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WATER and SEWER

Emergency
Maintenance

CALL: (407) 628-1086

After office hours, you may reach an automated attendant.

Follow the voice prompts.

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Items to note about water service for each condo unit:

 

 

Drain /Sewer Lines

 

A unitís wastewater clean-out plug is located near the unitís air conditioner. If a unitís wastewater line to the main sewer becomes clogged, a plumber may remove the cap, and snake the line. The plumber does not need access to the roof to snake down a vent pipe.

The cleanout line may have a  metal cap or a black rubber cap.

However, if a toilet line becomes clogged early in the waterline, the toilet may have to be unbolted from the floor and the plumber snake or auger into the line from that point.

The upstairs and downstairs unit wastewater lines join just before the cleanout junction, so there is only one cap per set of units on each side of the hallway.

  

 

 

Individual Unit Water Shut Off Valve

 

Each unit has an outdoor water shutoff valve located on the building wall next to the patio on the opposite side of the exterior entrance door.

There is a small blue dot on the sidewalk that designates a shut off valve is on the condo wall across from this point  from the sidewalk dot.


Most residential building water shut-off valves are located near the patios at the front of each residential building, as shown on the left. Exceptions the routine water line/sewer line building entrance/exit locations include buildings 5 ,6, 7, and 10. Units in these four buildings have their water shutoff valves located on the opposite side of their building, near each units air conditioner at the rear of the building.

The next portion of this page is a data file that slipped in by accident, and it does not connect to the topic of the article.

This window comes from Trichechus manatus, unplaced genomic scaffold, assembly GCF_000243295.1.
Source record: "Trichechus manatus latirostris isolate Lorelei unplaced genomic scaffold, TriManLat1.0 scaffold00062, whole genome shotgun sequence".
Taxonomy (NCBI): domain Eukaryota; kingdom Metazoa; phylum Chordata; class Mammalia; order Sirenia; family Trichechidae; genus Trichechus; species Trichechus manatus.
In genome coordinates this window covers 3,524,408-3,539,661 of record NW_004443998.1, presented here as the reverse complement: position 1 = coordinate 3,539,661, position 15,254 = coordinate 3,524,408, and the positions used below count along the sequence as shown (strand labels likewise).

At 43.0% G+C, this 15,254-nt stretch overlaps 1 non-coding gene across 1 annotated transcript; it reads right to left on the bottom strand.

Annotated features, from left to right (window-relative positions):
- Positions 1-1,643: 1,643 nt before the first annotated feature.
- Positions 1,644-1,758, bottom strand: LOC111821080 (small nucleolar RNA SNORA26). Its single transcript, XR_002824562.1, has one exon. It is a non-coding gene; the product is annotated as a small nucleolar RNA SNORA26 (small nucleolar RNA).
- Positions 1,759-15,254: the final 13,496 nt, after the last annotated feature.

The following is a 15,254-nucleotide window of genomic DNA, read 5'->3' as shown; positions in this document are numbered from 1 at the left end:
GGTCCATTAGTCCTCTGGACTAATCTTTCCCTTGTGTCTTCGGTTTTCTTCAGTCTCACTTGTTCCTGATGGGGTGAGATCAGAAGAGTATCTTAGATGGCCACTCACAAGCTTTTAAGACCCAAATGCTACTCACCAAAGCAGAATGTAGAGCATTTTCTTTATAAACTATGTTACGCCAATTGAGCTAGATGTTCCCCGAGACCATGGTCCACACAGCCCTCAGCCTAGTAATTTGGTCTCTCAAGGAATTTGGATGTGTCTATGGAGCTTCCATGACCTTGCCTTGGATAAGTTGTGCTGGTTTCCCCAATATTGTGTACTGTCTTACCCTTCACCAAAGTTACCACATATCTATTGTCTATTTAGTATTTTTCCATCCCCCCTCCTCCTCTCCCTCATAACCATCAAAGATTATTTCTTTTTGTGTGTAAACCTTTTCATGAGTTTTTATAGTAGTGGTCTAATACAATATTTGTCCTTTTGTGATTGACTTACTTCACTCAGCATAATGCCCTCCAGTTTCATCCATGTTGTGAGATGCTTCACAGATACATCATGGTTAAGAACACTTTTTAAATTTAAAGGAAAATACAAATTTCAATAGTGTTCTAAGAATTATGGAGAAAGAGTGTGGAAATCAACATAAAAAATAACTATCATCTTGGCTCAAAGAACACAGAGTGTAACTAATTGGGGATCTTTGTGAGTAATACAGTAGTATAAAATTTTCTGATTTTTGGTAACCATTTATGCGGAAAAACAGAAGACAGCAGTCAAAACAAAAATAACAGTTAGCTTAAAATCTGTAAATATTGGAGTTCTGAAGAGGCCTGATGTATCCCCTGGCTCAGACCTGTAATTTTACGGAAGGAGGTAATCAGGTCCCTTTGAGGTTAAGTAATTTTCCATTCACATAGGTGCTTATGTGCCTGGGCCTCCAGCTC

Building ten (10) was constructed in reverse from its neighbor buildings. The water shutoff is on the courtyard side of the building, even though this is the rear side of building ten .

     

Most supply water lines were installed with one valve a little higher than the second shutoff line in the same location. The lower valve controls water flow to the lower unit, with the higher valve adjusting the incoming water for the second floor unit. Please note several valves and water line entrance points are at the same level. Always test your water flow after changing the valve position to ensure you did not turn on or off your neighbors water.

 In a waterline-break emergency, if the wall valve fails to stop the water flow, another water line shut off is located in the ground about a foot down, and a foot away from the building, where the water lines exit the ground.

The underground water valve controls the water for BOTH upstairs/downstairs units, so opening or closing this underground valve also affects your neighbors unit.

Some underground valves have a cap at ground level to facilitate the location of the value. Other buildings do not have this cap. Dig down from where the wall pipes enter into the ground and follow the pipe a foot or two to locate the shut-off for units A and D or Units B and C.

Be careful digging as some lighting electrical wires, and the unit's sewer line are in this area as well. The cast iron sewer line is often right next to the underground shut off valve.

 

Blue Arrowó Incoming water lines. Taller line is second floor water line.

 

Red Arrowó Shutoff valves